Dynadock / DisplayLink under Linux

I got one of those Toshiba Dynadock Docking Stations at work, and am quite impressed how easy it was to set it up. The only hard part is the DisplayLink graphics card, more to that later.
I just plugged it into my USB port (thats how this Docking Station works, everything goes through USB), and voila, my openSUSE 11 automatically discovered the network and connected to it. Mouse and Keyboard worked as well, but I guess its just a USB hub, so why wouldn’t it work. The network card gets identified as this:

ASIX AX88772 USB 2.0 Ethernet

The soundcard gets detected, as a USB Sound Device, didn’t give me more information, and I don’t use it, but it seems to work with ALSA.


First off, I don’t use the Monitor on the docking station in production, but I got it to work (somewhat at least ;-)). My windows using colleagues aren’t too excited about this, due to the display lagging. When you open something full screen or maximised, you see a lag, probably due to the USB limitations / compression going on. So its not ideal to use that docking station monitor as the primary monitor. However, they still use it this way, so its not too bad.
My docking station has a DVI and a VGA output, I couldn’t get the DVI port to work, only the VGA worked. I’m not sure why, seemed like some EDID issues with xorg. Even though that docking station has these two ports, they can only be used to clone each other, but you won’t be able to use them as separate displays (I tried that in Vista).

I downloaded the linux drivers from the freedesktop project. I installed those two packages in my openSUSE 11, and could install the module (displaylink) without problems. The attached screen turns bright green afterwards, which shows that the driver is actually working. Nice color choice. 😉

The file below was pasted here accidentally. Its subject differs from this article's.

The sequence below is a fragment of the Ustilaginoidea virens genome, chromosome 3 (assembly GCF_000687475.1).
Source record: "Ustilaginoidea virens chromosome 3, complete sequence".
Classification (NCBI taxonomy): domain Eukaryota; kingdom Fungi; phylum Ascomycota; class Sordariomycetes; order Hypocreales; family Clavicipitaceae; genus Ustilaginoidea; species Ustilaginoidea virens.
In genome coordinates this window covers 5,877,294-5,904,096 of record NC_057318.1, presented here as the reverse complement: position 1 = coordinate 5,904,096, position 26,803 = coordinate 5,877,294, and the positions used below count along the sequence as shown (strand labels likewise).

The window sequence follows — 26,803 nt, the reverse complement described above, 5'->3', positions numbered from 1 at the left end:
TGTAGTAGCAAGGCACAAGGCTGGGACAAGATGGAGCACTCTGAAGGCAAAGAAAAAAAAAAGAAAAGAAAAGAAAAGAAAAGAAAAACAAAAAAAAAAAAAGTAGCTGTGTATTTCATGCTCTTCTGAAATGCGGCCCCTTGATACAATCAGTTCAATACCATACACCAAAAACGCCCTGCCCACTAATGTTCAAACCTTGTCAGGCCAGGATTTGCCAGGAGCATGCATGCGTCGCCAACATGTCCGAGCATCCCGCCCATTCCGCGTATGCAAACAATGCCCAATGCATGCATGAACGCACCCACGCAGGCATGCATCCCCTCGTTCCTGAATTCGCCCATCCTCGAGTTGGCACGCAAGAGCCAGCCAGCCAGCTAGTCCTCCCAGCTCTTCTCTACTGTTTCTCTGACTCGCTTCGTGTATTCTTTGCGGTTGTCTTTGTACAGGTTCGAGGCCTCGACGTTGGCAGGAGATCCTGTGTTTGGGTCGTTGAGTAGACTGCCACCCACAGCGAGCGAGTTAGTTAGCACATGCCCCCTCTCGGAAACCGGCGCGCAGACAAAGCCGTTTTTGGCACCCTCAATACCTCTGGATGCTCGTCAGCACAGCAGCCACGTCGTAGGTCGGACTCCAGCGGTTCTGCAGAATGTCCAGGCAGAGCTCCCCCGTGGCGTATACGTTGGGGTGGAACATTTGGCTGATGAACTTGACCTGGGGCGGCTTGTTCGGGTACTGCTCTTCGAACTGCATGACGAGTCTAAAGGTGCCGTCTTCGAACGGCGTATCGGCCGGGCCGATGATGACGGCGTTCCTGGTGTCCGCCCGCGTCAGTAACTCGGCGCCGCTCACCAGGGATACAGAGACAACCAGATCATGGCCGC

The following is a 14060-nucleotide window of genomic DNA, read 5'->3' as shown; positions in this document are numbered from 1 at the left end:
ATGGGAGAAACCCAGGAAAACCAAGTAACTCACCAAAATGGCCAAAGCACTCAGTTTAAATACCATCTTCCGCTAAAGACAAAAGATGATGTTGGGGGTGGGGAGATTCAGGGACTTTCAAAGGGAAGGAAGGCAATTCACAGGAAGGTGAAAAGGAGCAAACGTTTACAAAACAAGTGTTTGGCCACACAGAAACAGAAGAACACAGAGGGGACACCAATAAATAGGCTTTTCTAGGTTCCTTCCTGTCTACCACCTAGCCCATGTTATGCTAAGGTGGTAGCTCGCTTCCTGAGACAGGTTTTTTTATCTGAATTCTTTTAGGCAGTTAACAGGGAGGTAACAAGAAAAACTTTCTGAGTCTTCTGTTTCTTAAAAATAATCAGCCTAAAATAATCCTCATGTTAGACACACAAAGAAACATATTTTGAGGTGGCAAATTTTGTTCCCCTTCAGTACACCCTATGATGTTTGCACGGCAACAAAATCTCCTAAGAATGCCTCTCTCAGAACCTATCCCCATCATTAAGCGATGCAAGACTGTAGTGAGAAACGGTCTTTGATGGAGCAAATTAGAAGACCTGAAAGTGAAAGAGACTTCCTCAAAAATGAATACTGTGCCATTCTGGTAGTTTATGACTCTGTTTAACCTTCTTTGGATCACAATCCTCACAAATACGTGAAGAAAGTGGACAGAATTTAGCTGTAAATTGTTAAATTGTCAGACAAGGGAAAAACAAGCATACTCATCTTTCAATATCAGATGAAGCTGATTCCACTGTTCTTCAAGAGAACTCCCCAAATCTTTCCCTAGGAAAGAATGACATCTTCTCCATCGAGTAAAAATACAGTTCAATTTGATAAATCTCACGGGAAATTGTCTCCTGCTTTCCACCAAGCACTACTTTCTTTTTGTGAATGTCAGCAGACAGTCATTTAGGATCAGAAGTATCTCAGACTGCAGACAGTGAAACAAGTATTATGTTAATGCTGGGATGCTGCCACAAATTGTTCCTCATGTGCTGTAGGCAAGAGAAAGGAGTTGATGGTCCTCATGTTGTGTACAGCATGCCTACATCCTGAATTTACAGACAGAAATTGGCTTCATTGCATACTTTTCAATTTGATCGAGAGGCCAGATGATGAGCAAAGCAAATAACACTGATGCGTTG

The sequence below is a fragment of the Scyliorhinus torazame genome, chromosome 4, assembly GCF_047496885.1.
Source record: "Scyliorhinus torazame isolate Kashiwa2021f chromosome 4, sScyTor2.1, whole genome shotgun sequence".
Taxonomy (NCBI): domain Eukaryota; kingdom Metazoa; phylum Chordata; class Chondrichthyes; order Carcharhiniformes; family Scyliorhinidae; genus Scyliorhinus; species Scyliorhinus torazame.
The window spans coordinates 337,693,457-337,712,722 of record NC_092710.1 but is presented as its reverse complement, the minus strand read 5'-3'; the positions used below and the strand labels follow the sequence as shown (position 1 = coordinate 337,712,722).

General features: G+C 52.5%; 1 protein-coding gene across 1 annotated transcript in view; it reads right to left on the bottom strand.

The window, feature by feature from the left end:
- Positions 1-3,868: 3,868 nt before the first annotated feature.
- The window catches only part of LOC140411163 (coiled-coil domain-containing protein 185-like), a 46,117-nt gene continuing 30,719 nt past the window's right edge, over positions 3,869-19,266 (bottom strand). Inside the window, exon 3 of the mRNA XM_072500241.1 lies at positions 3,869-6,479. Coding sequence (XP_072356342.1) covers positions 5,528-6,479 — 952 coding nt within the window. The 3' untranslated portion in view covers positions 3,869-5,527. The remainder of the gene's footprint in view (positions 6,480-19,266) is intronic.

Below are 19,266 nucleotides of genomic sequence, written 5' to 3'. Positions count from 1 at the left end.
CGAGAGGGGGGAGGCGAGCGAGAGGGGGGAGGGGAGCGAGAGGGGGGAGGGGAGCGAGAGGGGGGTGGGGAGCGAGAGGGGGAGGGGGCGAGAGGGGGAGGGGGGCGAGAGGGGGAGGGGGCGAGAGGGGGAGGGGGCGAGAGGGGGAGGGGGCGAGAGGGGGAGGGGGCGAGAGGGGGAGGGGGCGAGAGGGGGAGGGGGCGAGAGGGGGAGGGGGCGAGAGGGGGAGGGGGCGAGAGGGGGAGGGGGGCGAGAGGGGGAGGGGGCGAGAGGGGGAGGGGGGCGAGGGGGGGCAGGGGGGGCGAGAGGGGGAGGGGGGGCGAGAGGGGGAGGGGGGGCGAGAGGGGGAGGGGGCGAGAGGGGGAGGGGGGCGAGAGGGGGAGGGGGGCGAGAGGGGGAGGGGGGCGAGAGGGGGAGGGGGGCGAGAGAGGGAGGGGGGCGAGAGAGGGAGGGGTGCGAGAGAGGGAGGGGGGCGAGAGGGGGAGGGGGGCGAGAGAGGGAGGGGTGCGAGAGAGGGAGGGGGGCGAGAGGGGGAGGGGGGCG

Then I modified my xorg config file, and added these lines:

Section "Device"
 Identifier      "DisplayLinkDevice"
 driver          "displaylink"
 Option  "fbdev" "/dev/fb1"

Section "Monitor"
 Identifier      "DisplayLinkMonitor"

Section "Screen"
 Identifier      "DisplayLinkScreen"
 Device          "DisplayLinkDevice"
 Monitor         "DisplayLinkMonitor"
 SubSection "Display"
 Depth   24
 Modes   "1280x1024"

I also modified the ServerLayout section and modified / added these three lines:

Option        "RandR" "false"
 Screen 0      "Screen[0]" 0 0
 Screen 1      "DisplayLinkScreen" RIghtOf "Screen[0]"

Screen[0] is the screen I had in there before.
And that was all, I restarted the X server, and the additional monitor works, in X. However, KDE 4.x doesn’t (yet?) support multiple devices (graphics cards), and therefor you can’t use it within the same session. I wasn’t able to get Gnome to do that either, even though I read somewhere (huh), that it should be possible. Well, you could run a second instance of KDE/Gnome/whatever on that screen, but I didn’t go there. As I change jobs soon, there’s not much point in getting this setup all running, just to abandon everything afterwards. 😉


Even though this docking station works mostly under Linux, I wouldn’t recommend it. You’d rather buy yourself a real business notebook, that comes with docking station support. Even under Windows the docking station isn’t the best, due to the USB limitations. That might change with USB 3.0 around, but for now, the bus speed is just a tad too slow for graphics. There’s also a wireless version of this docking station out there, I wonder if thats even worse?

Dynadock / DisplayLink under Linux

5 thoughts on “Dynadock / DisplayLink under Linux

  1. Your co-workers on Vista should make sure they are using the latest DisplayLink drivers as there have been substantial performance improvements since the software version that ships with the Dynadock.

    You can download the latest (Windows/Mac) software from:

    The latest version of the DisplayLink software is v5.2 which released last week and has primarily performance improvements and Windows 7 support.


    1. Hey,
      sorry, but I don’t have that Dynadock / Displaylink anymore, had it at work but changed the workplace in the meantime.
      Can’t help you, only one thing, if you plug it in and it doesn’t work right away, chances are you won’t get it running (no offence!), at least the display part.

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